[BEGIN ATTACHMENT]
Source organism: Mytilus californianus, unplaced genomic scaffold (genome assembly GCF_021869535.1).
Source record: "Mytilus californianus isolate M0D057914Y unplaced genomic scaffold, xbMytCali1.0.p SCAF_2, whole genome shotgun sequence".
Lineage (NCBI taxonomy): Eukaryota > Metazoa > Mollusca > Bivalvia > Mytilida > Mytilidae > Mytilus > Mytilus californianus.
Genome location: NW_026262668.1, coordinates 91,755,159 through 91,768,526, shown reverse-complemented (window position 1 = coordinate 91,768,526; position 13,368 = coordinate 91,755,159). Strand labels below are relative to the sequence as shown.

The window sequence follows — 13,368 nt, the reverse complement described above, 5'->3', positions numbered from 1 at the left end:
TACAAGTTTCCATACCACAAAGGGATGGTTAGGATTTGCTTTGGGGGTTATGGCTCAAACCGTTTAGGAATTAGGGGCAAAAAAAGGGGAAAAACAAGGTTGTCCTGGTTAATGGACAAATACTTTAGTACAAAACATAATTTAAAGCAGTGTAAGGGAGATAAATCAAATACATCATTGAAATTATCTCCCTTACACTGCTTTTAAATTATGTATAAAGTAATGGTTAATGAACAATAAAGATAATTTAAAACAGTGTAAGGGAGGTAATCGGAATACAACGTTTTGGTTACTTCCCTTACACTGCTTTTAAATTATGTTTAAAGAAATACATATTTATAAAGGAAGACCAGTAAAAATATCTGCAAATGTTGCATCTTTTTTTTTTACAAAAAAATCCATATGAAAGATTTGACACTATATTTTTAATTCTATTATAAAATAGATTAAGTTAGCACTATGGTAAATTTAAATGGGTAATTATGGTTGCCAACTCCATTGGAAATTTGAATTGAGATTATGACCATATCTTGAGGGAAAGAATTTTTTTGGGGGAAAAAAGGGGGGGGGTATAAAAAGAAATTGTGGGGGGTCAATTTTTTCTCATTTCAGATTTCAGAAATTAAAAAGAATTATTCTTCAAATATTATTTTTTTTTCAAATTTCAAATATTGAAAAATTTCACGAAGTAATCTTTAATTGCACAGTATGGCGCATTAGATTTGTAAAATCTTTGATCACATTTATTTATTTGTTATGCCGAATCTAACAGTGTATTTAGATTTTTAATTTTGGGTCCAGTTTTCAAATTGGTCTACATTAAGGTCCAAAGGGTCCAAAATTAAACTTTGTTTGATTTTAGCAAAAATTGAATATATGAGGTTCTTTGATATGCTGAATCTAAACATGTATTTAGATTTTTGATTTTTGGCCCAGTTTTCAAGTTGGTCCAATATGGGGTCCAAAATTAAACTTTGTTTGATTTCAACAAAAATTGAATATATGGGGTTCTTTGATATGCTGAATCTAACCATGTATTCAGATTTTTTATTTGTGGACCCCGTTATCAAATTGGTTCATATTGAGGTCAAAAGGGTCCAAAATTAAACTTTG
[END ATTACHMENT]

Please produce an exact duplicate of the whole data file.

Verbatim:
Source organism: Mytilus californianus, unplaced genomic scaffold (genome assembly GCF_021869535.1).
Source record: "Mytilus californianus isolate M0D057914Y unplaced genomic scaffold, xbMytCali1.0.p SCAF_2, whole genome shotgun sequence".
Lineage (NCBI taxonomy): Eukaryota > Metazoa > Mollusca > Bivalvia > Mytilida > Mytilidae > Mytilus > Mytilus californianus.
Genome location: NW_026262668.1, coordinates 91,755,159 through 91,768,526, shown reverse-complemented (window position 1 = coordinate 91,768,526; position 13,368 = coordinate 91,755,159). Strand labels below are relative to the sequence as shown.

The window sequence follows — 13,368 nt, the reverse complement described above, 5'->3', positions numbered from 1 at the left end:
TACAAGTTTCCATACCACAAAGGGATGGTTAGGATTTGCTTTGGGGGTTATGGCTCAAACCGTTTAGGAATTAGGGGCAAAAAAAGGGGAAAAACAAGGTTGTCCTGGTTAATGGACAAATACTTTAGTACAAAACATAATTTAAAGCAGTGTAAGGGAGATAAATCAAATACATCATTGAAATTATCTCCCTTACACTGCTTTTAAATTATGTATAAAGTAATGGTTAATGAACAATAAAGATAATTTAAAACAGTGTAAGGGAGGTAATCGGAATACAACGTTTTGGTTACTTCCCTTACACTGCTTTTAAATTATGTTTAAAGAAATACATATTTATAAAGGAAGACCAGTAAAAATATCTGCAAATGTTGCATCTTTTTTTTTTACAAAAAAATCCATATGAAAGATTTGACACTATATTTTTAATTCTATTATAAAATAGATTAAGTTAGCACTATGGTAAATTTAAATGGGTAATTATGGTTGCCAACTCCATTGGAAATTTGAATTGAGATTATGACCATATCTTGAGGGAAAGAATTTTTTTGGGGGAAAAAAGGGGGGGGGTATAAAAAGAAATTGTGGGGGGTCAATTTTTTCTCATTTCAGATTTCAGAAATTAAAAAGAATTATTCTTCAAATATTATTTTTTTTTCAAATTTCAAATATTGAAAAATTTCACGAAGTAATCTTTAATTGCACAGTATGGCGCATTAGATTTGTAAAATCTTTGATCACATTTATTTATTTGTTATGCCGAATCTAACAGTGTATTTAGATTTTTAATTTTGGGTCCAGTTTTCAAATTGGTCTACATTAAGGTCCAAAGGGTCCAAAATTAAACTTTGTTTGATTTTAGCAAAAATTGAATATATGAGGTTCTTTGATATGCTGAATCTAAACATGTATTTAGATTTTTGATTTTTGGCCCAGTTTTCAAGTTGGTCCAATATGGGGTCCAAAATTAAACTTTGTTTGATTTCAACAAAAATTGAATATATGGGGTTCTTTGATATGCTGAATCTAACCATGTATTCAGATTTTTTATTTGTGGACCCCGTTATCAAATTGGTTCATATTGAGGTCAAAAGGGTCCAAAATTAAACTTTG